A national study in the US found that the majority of the general population had measurable exposure to multiple phthalates, the scientists stated. Researchers collected data from 85 mother and son pairs. Prenatal urine samples were analysed for the presence and quantity of nine phthalate metabolites. The 85 male children were then examined for genital characteristics that serve as markers of normal sexual development.

"The findings suggest that some phthalates have antiandrogenic effects, meaning they may suppress the hormones involved in male sexual development," the scientists state. "Higher levels of four phthalate metabolites (mono-ethyl phthalate [MEP], mono-n-butyl phthalate [MBP], mono-benzyl phthalate [MBzP] and mono-isobutyl phthalate [MiBP]) were found to correlate with a higher-than-expected number of abnormalities in genital development including smaller anogenital distance, scrotum, and penis and an increased likelihood of undescended testicles."

The findings were consistent with those from previous rodent studies on phthalate exposure, they stated.

"These changes in humans associated with prenatal exposure to some of the same phthalate metabolites that cause such alterations in male rodents suggest that these widely used phthalates may undervirilize humans as well as rodents," the authors wrote.

The lead author of the study was Shanna Swan of the University of Rochester's department of Obstetrics and Gynecology. Environmental Health Perspectives is published by a section of the US health and human services department.

Frequent flipping means safer burgers
May 24, 2004
Washington State University
PULLMAN, Wash. ? Frequent flipping is the best way to ensure that hamburgers and other thin meats are thoroughly cooked, according to research done at Washington State University.
¡°Our research found that either using a clamshell grill that cooks both sides of the meat simultaneously or frequent flipping in the frying pan or on the grill is the best way to assure that thin meats like hamburgers are thoroughly and evenly cooked,¡± says Val Hillers, retired WSU Extension food safety specialist. ¡°And the best way to be sure your meats are safe to eat is to check them with a food thermometer.¡±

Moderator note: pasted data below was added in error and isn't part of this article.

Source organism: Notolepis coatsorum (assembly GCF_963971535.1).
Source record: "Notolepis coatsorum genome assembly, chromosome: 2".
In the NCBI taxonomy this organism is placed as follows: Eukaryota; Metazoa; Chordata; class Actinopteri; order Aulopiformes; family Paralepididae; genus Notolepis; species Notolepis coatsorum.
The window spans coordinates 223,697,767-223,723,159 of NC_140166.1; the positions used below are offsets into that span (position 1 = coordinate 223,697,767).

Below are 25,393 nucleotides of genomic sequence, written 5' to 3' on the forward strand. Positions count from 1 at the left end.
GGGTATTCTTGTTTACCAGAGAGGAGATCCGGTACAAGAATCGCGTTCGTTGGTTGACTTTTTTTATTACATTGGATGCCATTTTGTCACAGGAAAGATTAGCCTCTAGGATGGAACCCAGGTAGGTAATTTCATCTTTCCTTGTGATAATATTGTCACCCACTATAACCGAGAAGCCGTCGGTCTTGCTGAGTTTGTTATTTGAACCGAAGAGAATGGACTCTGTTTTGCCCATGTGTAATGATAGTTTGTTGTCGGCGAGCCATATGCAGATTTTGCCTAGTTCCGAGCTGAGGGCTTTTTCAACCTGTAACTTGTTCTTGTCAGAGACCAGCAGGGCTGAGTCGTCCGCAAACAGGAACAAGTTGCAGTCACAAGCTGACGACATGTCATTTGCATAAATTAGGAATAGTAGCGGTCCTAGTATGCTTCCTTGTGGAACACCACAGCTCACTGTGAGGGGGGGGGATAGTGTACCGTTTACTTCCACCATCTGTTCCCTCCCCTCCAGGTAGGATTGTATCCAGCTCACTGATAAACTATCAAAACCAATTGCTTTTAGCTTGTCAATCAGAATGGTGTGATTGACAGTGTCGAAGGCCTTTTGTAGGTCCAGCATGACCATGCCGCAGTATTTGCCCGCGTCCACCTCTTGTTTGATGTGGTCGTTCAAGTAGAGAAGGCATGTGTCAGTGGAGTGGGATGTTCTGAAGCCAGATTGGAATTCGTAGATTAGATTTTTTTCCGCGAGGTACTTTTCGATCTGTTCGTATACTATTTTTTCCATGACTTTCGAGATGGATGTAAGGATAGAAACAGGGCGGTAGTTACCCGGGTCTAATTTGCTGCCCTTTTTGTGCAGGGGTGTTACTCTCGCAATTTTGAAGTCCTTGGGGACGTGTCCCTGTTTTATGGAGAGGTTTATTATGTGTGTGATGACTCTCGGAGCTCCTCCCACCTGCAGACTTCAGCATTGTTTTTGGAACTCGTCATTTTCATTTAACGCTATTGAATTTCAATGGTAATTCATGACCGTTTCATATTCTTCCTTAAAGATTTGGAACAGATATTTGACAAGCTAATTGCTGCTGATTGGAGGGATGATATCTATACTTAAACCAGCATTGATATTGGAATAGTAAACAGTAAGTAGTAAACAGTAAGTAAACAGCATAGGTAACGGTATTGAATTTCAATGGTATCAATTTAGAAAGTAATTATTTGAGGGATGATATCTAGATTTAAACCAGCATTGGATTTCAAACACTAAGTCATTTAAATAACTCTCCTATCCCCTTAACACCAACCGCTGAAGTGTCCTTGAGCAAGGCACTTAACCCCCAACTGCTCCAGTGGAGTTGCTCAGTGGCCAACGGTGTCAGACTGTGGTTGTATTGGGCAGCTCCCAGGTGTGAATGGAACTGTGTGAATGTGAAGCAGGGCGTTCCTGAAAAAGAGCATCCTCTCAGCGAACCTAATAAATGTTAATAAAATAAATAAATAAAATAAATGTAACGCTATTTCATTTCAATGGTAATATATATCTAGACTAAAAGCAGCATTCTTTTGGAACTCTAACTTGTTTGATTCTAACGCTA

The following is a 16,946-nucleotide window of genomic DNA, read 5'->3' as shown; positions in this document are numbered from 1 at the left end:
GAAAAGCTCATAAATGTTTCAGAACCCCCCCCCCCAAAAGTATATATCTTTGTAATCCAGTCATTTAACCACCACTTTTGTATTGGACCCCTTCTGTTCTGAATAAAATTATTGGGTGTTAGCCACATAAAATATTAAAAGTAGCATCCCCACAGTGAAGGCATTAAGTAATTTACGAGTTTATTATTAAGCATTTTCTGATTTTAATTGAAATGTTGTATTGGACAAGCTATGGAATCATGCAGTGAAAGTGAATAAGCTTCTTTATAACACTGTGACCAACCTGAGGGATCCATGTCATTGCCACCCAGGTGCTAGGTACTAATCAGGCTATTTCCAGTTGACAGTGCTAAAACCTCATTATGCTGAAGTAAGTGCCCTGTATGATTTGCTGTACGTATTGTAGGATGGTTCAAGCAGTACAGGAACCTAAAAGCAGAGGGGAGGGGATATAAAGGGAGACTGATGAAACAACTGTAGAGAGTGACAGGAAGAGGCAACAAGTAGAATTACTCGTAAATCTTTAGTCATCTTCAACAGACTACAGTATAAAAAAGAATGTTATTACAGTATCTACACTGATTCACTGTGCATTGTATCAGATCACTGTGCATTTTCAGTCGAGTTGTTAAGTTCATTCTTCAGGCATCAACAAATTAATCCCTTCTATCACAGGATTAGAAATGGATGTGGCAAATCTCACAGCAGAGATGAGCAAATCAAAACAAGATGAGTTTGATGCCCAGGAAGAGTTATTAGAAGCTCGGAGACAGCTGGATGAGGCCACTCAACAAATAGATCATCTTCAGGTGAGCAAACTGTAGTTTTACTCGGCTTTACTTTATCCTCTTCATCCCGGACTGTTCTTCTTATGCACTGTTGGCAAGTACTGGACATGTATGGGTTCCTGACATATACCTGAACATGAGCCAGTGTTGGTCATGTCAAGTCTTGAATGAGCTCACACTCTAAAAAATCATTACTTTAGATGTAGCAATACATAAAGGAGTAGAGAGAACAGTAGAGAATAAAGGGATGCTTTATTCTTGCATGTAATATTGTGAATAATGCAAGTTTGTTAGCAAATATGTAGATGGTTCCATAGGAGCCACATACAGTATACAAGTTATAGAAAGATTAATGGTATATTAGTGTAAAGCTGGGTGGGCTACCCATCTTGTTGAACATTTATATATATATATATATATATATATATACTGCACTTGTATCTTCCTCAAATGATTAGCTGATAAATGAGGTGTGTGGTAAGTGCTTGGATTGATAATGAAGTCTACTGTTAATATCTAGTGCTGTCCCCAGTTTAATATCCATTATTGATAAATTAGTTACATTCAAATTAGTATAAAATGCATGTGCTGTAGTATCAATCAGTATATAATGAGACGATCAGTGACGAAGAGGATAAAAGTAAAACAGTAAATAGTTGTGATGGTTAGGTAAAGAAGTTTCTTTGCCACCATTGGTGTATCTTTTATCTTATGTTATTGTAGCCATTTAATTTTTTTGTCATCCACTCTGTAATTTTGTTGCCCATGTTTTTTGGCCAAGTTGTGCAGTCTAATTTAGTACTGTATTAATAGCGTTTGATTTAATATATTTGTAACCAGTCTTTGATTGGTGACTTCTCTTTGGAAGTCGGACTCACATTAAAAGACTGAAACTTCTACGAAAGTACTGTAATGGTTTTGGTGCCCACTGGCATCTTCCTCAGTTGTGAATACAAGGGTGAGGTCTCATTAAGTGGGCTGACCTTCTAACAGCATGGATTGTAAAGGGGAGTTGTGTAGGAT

Meats, especially ground meats like hamburger, need to be cooked to an internal temperature of 160 degrees F. to kill bacteria that can cause serious illnesses and even death, according to Hillers.
Research conducted by WSU food safety scientist Dong-Hyun Kang found that using the two-sided clamshell grills, or frequently turning meats on a single-sided grill or in the frying pan, were the best ways to ensure that thin meats are evenly cooked to a safe temperature.
Kang¡¯s research involved inserting multiple temperature probes into hamburgers and other thin cuts of meat, and monitoring temperatures while cooking them using a variety of techniques.
He found that that traditional approach of only turning the meats once on the grill or in the frying pan often resulted in uneven heating and cool spots that could harbor bacteria, such as the strain of E. coli that can cause serious illness and even death.
¡°Dr. Kang¡¯s research found that even though portions of the meat may have achieved a safe temperature the cool spots could harbor live bacteria,¡± Hillers says. ¡°His research showed that the quick two-sided cooking provided by a clamshell-style grill was the most effective at killing dangerous food borne bacteria, and frequent turning was the most effective when cooking on the grill or in the frying pan.¡±
¡°Of course, the only way to determine whether any meat is cooked to a safe temperature is to check it with a food thermometer,¡± says Hillers. ¡°It also helps avoid overcooking.¡±
Kang¡¯s research findings are highlighted in the educational materials developed by Hillers and Sandy McCurdy, University of Idaho Extension food safety specialist to promote increased use of food thermometers.
Haggen Foods and Top Food stores in Washington, and Albertson¡¯s stores in Idaho, are helping get the word out in time for the Memorial Day holiday and the summer grilling season. The stores are featuring displays and information cards in their meat sections promoting the proper use of food thermometers.